Growing up, Billy Broas took the traditional path – he did well in school, went to college and then started a corporate career. He thought this would be the “end all be all”… until he got the entrepreneurial itch. Billy decided to pursue something he’d been passionate about since college – craft beer. In this episode, Billy and Adam Markel discuss how he successfully pivoted from the traditional career path into his own business in the craft beer industry. Billy also shares how to overcome the toughest part of becoming an entrepreneur and the two essential elements for making a difference in the world.

Get the newest Conscious PIVOT Podcast episodes delivered directly to you – subscribe here. And, if you’re enjoying the podcast, please give us a 5-star rating on iTunes! For instructions click here.

DOING THIS for 10 Seconds Can Change Your Life! Click here to watch Adam’s Inspiring TEDx Talk!

Watch the episode here


Listen to the Episode Here


Brewing Online Success With Billy Broas

I am feeling very good. I got a little physical not issue or anything, but woke up with a headache and a little maybe even foggy in the brain. I don’t know if you can relate to that, waking up and feeling that way. For me, it’s weather-related. Often if there’s low-pressure rain and that’s what’s weird living on this island and it gets super humid at times, especially when the low pressure comes in. I did some good things for myself. I made some time to not try to muscle that away and it doesn’t usually help when we resist things. It doesn’t help me when I resist things. I was open to maybe there’s something I’m supposed to be paying attention to. Maybe my body is sending me a sign. I took a nice walk down to the beach, took a swim and I feel good right now.

I feel peaceful, happy and feeling blessed that I get to do what I’m doing right at this moment, which is to have a conversation with somebody you are going to love. I feel like he’s a great fit for our show and a good guy. I’m excited to be able to introduce him to you. His name is Billy Bross. Billy left a promising career in the renewable energy industry to go full-time on a side project, probably a side hustle that he’d been quietly working on, an online home beer brewing school. It’s not every day that you meet somebody that started up one of those. We’re going to get to talk about that, which is cool. Other people that were course creators began asking Billy for help. He’s now sold online courses in over 50 different niches, generating millions of dollars in revenue for his clients. He’s passionate about online education, enjoys growing businesses while making a positive impact. We share that in common. Billy, it’s so great to have you on the show. Thanks for being a guest.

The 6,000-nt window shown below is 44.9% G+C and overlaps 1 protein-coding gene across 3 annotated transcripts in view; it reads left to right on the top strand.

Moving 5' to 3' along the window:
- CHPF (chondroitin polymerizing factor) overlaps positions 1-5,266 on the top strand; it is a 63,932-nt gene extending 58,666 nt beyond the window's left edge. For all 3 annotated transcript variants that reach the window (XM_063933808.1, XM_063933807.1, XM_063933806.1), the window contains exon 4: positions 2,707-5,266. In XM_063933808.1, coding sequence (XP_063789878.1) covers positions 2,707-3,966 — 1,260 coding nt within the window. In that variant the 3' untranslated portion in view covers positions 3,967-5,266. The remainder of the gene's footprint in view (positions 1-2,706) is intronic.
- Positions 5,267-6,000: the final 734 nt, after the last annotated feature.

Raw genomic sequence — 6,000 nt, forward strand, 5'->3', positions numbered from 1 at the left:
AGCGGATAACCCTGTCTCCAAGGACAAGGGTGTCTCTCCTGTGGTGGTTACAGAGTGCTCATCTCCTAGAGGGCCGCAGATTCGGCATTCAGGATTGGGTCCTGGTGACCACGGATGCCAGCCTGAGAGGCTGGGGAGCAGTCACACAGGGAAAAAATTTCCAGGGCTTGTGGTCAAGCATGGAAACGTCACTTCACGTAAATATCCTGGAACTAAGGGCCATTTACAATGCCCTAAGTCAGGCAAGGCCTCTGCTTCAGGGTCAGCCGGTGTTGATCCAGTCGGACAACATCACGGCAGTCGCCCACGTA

Thank you so much for having me, Adam. I’m pumped to be here.

What’s not written in that bio? What’s one thing that’s not a part of that bio that you would love for people to know about you?

I have an enormous family.

What do you mean enormous?

I have 35 first cousins, a large extended family. My dad was the first of nine and all of them had 3 or 4 kids. My mom had five kids in her family. Let’s say that our Thanksgivings were very eventful.

My wife and I were lucky enough to have four healthy kids. We know how important that is that your kids are healthy and well. My brother and I, each of us have four. My mom and dad are both still alive and, knock on wood, doing well. They got eight grandkids. Two sons, they ended up with eight grandkids. I think if we do the math of this thing, at some point, somebody is going to be like you, Billy, and they’re going to get on somebody’s show. They’re going to say, “The thing you don’t know about me is I come from an enormous family.”